Budget amendment for land-buying withdrawn but may be back, senator says

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A Senate budget amendment that would have provided $350 million for land-buying was withdrawn Wednesday but the senator who sponsored it said it could come back.

In November, 75 percent of voters approved a ballot initiative called Amendment 1 that provides an estimated $741 million in fiscal 2015-16 for water and land conservation.

The proposed Senate budget provides $2 million for the Florida Forever land-buying program and $20 million for land for Kissimmee River restoration, far short of the total of what some environmentalists say was intended by Amendment 1.

State Sen. Thad Altman, a Republican from Melbourne, proposed issuing $350 million in bonds for the Florida Forever land-buying program. But he withdrew his amendment after debate in the Senate Committee on Appropriations.

“I’d like for the members to have time to review it, see it,” Altman said. “This can come back up when we get the budget on the floor.”

State Sen. Arthenia Joyner of Tampa, the Senate Democratic leader, withdrew her amendment directing nearly $80 million to Florida Forever. She said later that she withdrew the amendment because it wouldn’t pass but it had served its purpose in prompting discussion of the issue.

Altman withdrew his amendment after state Sen. Alan Hays, chairman of the Senate Appropriations Subcommittee on General Government, said he would look for more for land acquisition.

Last week, Hays, a Republican from Umatilla, pointed out that federal, state and local agencies now own 9.4 million acres, or about 27 percent of Florida.

“My question is, how much is enough?” Hays asked last week.

But on Wednesday, Hays said the $2 million for land-buying was a placeholder for when budget negotiations begin with the House.

State Sen. Jack Latvala, a Republican from St. Petersburg, asked Hays for “comfort” that he would be seeking more money for land acquisition.

Hays said he would look for more but he also argued against borrowing, saying he agrees with the governor that bonding is a “strong ‘No.’”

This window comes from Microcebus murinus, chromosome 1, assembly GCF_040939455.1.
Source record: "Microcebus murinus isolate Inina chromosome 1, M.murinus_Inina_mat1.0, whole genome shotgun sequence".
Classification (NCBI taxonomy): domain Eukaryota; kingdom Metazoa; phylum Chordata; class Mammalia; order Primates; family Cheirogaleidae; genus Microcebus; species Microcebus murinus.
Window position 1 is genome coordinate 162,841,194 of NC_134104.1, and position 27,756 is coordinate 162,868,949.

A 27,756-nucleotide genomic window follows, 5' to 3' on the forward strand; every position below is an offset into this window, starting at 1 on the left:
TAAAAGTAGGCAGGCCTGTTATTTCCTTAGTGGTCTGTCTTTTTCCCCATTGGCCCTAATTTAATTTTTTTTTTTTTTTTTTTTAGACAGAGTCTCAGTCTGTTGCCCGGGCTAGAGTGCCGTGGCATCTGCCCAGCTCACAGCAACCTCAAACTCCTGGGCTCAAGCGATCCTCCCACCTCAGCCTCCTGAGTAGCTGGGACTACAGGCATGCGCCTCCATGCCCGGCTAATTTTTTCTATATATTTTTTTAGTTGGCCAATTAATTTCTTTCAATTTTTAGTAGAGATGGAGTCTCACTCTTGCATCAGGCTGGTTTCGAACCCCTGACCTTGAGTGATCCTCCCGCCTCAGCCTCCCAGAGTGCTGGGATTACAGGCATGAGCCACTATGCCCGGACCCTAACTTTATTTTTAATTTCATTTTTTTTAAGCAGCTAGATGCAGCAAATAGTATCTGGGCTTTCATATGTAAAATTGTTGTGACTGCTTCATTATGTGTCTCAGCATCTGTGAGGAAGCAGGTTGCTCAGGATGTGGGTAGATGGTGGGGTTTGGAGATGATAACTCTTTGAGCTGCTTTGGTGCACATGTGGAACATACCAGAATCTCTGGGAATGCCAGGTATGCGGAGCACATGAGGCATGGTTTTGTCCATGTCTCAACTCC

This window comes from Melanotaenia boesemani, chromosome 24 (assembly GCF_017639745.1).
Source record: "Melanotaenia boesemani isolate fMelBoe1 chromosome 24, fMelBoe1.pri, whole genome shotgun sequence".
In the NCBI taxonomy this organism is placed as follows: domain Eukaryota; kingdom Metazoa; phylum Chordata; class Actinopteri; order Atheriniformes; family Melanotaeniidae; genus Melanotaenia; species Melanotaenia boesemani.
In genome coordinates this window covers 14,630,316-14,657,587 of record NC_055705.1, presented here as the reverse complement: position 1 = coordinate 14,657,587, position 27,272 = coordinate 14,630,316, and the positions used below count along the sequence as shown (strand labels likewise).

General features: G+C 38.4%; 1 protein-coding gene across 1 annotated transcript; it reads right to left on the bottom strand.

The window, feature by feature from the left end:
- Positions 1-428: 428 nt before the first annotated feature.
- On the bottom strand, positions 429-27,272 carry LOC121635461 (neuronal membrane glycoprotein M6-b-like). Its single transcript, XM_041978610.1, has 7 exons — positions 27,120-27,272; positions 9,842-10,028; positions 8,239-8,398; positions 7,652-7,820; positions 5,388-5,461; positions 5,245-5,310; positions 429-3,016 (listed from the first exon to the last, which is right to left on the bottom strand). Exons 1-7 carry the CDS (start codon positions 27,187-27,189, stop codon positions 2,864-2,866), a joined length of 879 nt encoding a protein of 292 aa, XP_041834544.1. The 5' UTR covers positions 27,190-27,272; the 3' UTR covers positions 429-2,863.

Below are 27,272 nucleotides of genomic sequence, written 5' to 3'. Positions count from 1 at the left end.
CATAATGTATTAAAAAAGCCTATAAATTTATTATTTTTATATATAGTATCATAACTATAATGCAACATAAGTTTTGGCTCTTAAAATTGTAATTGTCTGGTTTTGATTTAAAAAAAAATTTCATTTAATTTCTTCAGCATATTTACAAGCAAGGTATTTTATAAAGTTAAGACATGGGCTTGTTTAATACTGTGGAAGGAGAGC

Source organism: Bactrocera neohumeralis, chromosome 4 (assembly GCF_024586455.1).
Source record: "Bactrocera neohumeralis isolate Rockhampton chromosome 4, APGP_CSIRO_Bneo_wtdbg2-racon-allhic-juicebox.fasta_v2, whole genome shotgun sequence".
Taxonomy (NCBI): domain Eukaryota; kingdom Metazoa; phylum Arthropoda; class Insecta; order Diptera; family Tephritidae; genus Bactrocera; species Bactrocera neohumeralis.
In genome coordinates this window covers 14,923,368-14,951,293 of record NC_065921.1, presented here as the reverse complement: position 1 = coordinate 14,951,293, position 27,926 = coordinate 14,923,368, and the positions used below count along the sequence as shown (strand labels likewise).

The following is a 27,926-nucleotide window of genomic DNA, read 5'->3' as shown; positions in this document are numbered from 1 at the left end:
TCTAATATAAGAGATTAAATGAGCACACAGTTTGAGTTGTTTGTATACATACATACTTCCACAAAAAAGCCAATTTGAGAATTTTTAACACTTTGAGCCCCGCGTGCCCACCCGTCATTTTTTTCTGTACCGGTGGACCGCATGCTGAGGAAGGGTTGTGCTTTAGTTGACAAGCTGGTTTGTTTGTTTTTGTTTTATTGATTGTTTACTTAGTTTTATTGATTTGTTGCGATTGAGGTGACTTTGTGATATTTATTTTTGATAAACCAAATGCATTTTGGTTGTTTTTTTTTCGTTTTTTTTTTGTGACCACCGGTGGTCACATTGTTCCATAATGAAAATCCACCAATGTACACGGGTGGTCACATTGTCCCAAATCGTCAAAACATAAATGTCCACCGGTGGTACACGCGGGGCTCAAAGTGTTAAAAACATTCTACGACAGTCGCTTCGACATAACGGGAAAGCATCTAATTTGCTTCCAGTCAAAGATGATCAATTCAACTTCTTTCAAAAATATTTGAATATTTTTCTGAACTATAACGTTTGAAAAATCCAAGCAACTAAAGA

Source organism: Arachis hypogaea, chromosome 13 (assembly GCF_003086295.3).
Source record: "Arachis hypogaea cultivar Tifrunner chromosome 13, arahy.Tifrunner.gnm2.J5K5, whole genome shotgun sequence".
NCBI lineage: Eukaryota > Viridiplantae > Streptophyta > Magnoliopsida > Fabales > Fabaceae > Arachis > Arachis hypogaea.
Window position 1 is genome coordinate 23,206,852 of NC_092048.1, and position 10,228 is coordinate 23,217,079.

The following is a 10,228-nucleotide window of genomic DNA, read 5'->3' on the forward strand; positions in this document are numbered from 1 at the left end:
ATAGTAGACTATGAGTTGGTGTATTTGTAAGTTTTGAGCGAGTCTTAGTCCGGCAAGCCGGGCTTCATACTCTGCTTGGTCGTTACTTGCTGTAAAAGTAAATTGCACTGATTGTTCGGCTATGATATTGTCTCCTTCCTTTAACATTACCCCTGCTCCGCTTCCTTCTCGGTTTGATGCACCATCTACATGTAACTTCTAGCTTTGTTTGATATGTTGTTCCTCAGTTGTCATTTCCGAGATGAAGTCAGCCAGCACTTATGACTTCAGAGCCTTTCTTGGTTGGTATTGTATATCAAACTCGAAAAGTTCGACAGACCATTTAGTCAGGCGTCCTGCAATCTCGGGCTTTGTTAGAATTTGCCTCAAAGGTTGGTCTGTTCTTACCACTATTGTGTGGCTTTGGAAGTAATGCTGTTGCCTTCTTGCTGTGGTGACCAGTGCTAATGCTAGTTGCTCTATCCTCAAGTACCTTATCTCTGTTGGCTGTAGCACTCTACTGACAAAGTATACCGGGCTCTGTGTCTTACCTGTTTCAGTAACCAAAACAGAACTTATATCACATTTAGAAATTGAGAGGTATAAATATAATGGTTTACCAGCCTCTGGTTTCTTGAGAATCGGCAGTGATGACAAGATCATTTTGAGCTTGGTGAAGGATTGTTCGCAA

“I’m not locked down on $2 million,” Hays said. “Does that give you the comfort you are looking for?”

“A little bit of it,” Latvala responded.

State Sen. Joe Negron, a Republican from Stuart, said the voters “spoke loud and clearly” on Amendment 1.

“The current budget with only $2 million for Florida Forever is in my view not responsive to the constitutional amendment,” Negron said. “I think Senator Altman is on the right track.”

Hays responded that Florida needs to focus on improving its land management, echoing House Speaker Steve Crisafulli.

“We don’t need to be known as the hoarding-land state,” Hays said. “We need to be known as good stewards of the resources that the people own.”

Altman said voters intended for land acquisition to be financed as was done for land-buying from 1990 until 2009, when funding was slashed. He said time is running out to buy lands for preservation rather than having to restore them later.

“If we don’t buy them, they will be gone forever,” he said. “And we’ll have more very, very expensive capital projects, retrofits, engineering solutions that may never be able to return it back. It will be more expensive and may never be able to save the state we love.”

Bruce Ritchie (@bruceritchie) covers environment, energy and growth management in Tallahassee. 

Peter Schorsch is the President of Extensive Enterprises and is the publisher of some of Florida’s most influential new media websites, including SaintPetersBlog.com, FloridaPolitics.com, ContextFlorida.com, and Sunburn, the morning read of what’s hot in Florida politics. SaintPetersBlog has for three years running been ranked by the Washington Post as the best state-based blog in Florida. In addition to his publishing efforts, Peter is a political consultant to several of the state’s largest governmental affairs and public relations firms. Peter lives in St. Petersburg with his wife, Michelle, and their daughter, Ella.